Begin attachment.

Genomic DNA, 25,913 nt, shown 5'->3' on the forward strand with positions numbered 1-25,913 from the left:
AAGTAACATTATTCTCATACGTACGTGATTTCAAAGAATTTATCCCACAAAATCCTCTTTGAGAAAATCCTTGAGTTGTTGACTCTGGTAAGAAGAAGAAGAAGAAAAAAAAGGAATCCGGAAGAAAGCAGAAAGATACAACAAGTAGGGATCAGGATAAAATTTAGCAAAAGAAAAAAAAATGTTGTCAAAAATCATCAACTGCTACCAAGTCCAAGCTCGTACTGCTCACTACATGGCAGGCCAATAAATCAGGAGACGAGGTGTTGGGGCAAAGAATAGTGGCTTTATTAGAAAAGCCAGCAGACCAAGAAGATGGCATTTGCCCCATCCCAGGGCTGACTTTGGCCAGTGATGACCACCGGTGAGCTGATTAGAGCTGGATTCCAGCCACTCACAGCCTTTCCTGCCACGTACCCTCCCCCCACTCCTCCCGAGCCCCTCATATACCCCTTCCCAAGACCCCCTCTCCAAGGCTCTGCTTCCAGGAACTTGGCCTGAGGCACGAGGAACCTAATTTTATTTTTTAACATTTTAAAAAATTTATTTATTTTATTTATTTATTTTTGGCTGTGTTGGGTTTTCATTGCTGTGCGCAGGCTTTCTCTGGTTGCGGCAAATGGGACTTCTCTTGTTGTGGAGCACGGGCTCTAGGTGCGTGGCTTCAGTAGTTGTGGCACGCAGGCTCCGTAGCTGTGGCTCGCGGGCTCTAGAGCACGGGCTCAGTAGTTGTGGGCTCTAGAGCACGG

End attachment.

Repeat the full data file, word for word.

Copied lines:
Genomic DNA, 25,913 nt, shown 5'->3' on the forward strand with positions numbered 1-25,913 from the left:
AAGTAACATTATTCTCATACGTACGTGATTTCAAAGAATTTATCCCACAAAATCCTCTTTGAGAAAATCCTTGAGTTGTTGACTCTGGTAAGAAGAAGAAGAAGAAAAAAAAGGAATCCGGAAGAAAGCAGAAAGATACAACAAGTAGGGATCAGGATAAAATTTAGCAAAAGAAAAAAAAATGTTGTCAAAAATCATCAACTGCTACCAAGTCCAAGCTCGTACTGCTCACTACATGGCAGGCCAATAAATCAGGAGACGAGGTGTTGGGGCAAAGAATAGTGGCTTTATTAGAAAAGCCAGCAGACCAAGAAGATGGCATTTGCCCCATCCCAGGGCTGACTTTGGCCAGTGATGACCACCGGTGAGCTGATTAGAGCTGGATTCCAGCCACTCACAGCCTTTCCTGCCACGTACCCTCCCCCCACTCCTCCCGAGCCCCTCATATACCCCTTCCCAAGACCCCCTCTCCAAGGCTCTGCTTCCAGGAACTTGGCCTGAGGCACGAGGAACCTAATTTTATTTTTTAACATTTTAAAAAATTTATTTATTTTATTTATTTATTTTTGGCTGTGTTGGGTTTTCATTGCTGTGCGCAGGCTTTCTCTGGTTGCGGCAAATGGGACTTCTCTTGTTGTGGAGCACGGGCTCTAGGTGCGTGGCTTCAGTAGTTGTGGCACGCAGGCTCCGTAGCTGTGGCTCGCGGGCTCTAGAGCACGGGCTCAGTAGTTGTGGGCTCTAGAGCACGG